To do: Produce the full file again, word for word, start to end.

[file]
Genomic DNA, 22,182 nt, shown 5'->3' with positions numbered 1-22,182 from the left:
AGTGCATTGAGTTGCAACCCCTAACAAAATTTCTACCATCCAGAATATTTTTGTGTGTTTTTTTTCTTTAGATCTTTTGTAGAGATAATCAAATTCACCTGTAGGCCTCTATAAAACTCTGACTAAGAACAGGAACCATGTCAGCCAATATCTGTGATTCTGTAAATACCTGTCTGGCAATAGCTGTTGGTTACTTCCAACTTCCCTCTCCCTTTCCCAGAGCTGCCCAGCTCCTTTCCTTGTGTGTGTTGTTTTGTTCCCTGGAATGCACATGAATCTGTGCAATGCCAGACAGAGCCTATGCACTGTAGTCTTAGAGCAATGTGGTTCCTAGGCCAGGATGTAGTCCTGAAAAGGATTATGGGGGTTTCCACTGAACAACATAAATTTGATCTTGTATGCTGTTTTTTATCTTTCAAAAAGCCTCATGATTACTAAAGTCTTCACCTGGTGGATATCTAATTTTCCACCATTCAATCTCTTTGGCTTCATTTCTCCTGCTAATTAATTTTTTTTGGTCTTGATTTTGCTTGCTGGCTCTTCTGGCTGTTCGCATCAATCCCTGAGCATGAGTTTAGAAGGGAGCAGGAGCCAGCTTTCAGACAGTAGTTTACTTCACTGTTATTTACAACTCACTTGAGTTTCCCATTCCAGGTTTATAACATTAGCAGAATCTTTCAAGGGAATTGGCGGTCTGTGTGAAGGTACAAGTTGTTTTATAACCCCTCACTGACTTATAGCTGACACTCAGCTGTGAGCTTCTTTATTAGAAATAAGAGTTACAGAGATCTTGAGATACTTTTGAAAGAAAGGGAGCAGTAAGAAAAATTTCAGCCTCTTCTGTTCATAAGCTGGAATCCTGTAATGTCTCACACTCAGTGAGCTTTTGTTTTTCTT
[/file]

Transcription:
Genomic DNA, 22,182 nt, shown 5'->3' with positions numbered 1-22,182 from the left:
AGTGCATTGAGTTGCAACCCCTAACAAAATTTCTACCATCCAGAATATTTTTGTGTGTTTTTTTTCTTTAGATCTTTTGTAGAGATAATCAAATTCACCTGTAGGCCTCTATAAAACTCTGACTAAGAACAGGAACCATGTCAGCCAATATCTGTGATTCTGTAAATACCTGTCTGGCAATAGCTGTTGGTTACTTCCAACTTCCCTCTCCCTTTCCCAGAGCTGCCCAGCTCCTTTCCTTGTGTGTGTTGTTTTGTTCCCTGGAATGCACATGAATCTGTGCAATGCCAGACAGAGCCTATGCACTGTAGTCTTAGAGCAATGTGGTTCCTAGGCCAGGATGTAGTCCTGAAAAGGATTATGGGGGTTTCCACTGAACAACATAAATTTGATCTTGTATGCTGTTTTTTATCTTTCAAAAAGCCTCATGATTACTAAAGTCTTCACCTGGTGGATATCTAATTTTCCACCATTCAATCTCTTTGGCTTCATTTCTCCTGCTAATTAATTTTTTTTGGTCTTGATTTTGCTTGCTGGCTCTTCTGGCTGTTCGCATCAATCCCTGAGCATGAGTTTAGAAGGGAGCAGGAGCCAGCTTTCAGACAGTAGTTTACTTCACTGTTATTTACAACTCACTTGAGTTTCCCATTCCAGGTTTATAACATTAGCAGAATCTTTCAAGGGAATTGGCGGTCTGTGTGAAGGTACAAGTTGTTTTATAACCCCTCACTGACTTATAGCTGACACTCAGCTGTGAGCTTCTTTATTAGAAATAAGAGTTACAGAGATCTTGAGATACTTTTGAAAGAAAGGGAGCAGTAAGAAAAATTTCAGCCTCTTCTGTTCATAAGCTGGAATCCTGTAATGTCTCACACTCAGTGAGCTTTTGTTTTTCTT